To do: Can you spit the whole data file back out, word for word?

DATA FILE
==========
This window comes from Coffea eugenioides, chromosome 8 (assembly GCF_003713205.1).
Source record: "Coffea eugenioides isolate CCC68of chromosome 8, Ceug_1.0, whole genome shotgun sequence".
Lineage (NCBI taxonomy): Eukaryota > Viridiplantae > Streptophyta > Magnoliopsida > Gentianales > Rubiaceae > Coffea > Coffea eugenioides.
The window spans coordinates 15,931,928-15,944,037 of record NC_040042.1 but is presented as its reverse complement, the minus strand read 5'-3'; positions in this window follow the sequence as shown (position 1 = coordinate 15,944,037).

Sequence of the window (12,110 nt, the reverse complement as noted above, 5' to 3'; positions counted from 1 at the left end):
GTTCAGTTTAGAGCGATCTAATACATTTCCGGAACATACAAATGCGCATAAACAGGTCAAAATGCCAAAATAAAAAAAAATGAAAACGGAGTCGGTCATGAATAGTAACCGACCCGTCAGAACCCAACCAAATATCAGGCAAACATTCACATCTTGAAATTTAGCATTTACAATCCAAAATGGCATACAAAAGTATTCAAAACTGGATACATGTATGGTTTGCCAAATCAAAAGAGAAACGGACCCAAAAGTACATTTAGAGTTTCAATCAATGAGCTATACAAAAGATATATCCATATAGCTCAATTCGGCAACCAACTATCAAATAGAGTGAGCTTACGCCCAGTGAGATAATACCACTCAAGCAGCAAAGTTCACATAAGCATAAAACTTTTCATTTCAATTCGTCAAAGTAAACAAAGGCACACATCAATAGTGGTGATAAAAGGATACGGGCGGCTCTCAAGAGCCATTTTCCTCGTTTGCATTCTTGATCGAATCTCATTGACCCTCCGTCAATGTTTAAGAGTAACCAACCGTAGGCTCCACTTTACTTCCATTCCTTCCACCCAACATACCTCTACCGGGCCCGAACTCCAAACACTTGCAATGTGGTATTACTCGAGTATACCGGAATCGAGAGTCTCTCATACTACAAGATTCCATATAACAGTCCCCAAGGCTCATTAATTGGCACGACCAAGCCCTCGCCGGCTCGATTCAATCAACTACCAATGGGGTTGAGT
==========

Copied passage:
This window comes from Coffea eugenioides, chromosome 8 (assembly GCF_003713205.1).
Source record: "Coffea eugenioides isolate CCC68of chromosome 8, Ceug_1.0, whole genome shotgun sequence".
Lineage (NCBI taxonomy): Eukaryota > Viridiplantae > Streptophyta > Magnoliopsida > Gentianales > Rubiaceae > Coffea > Coffea eugenioides.
The window spans coordinates 15,931,928-15,944,037 of record NC_040042.1 but is presented as its reverse complement, the minus strand read 5'-3'; positions in this window follow the sequence as shown (position 1 = coordinate 15,944,037).

Sequence of the window (12,110 nt, the reverse complement as noted above, 5' to 3'; positions counted from 1 at the left end):
GTTCAGTTTAGAGCGATCTAATACATTTCCGGAACATACAAATGCGCATAAACAGGTCAAAATGCCAAAATAAAAAAAAATGAAAACGGAGTCGGTCATGAATAGTAACCGACCCGTCAGAACCCAACCAAATATCAGGCAAACATTCACATCTTGAAATTTAGCATTTACAATCCAAAATGGCATACAAAAGTATTCAAAACTGGATACATGTATGGTTTGCCAAATCAAAAGAGAAACGGACCCAAAAGTACATTTAGAGTTTCAATCAATGAGCTATACAAAAGATATATCCATATAGCTCAATTCGGCAACCAACTATCAAATAGAGTGAGCTTACGCCCAGTGAGATAATACCACTCAAGCAGCAAAGTTCACATAAGCATAAAACTTTTCATTTCAATTCGTCAAAGTAAACAAAGGCACACATCAATAGTGGTGATAAAAGGATACGGGCGGCTCTCAAGAGCCATTTTCCTCGTTTGCATTCTTGATCGAATCTCATTGACCCTCCGTCAATGTTTAAGAGTAACCAACCGTAGGCTCCACTTTACTTCCATTCCTTCCACCCAACATACCTCTACCGGGCCCGAACTCCAAACACTTGCAATGTGGTATTACTCGAGTATACCGGAATCGAGAGTCTCTCATACTACAAGATTCCATATAACAGTCCCCAAGGCTCATTAATTGGCACGACCAAGCCCTCGCCGGCTCGATTCAATCAACTACCAATGGGGTTGAGT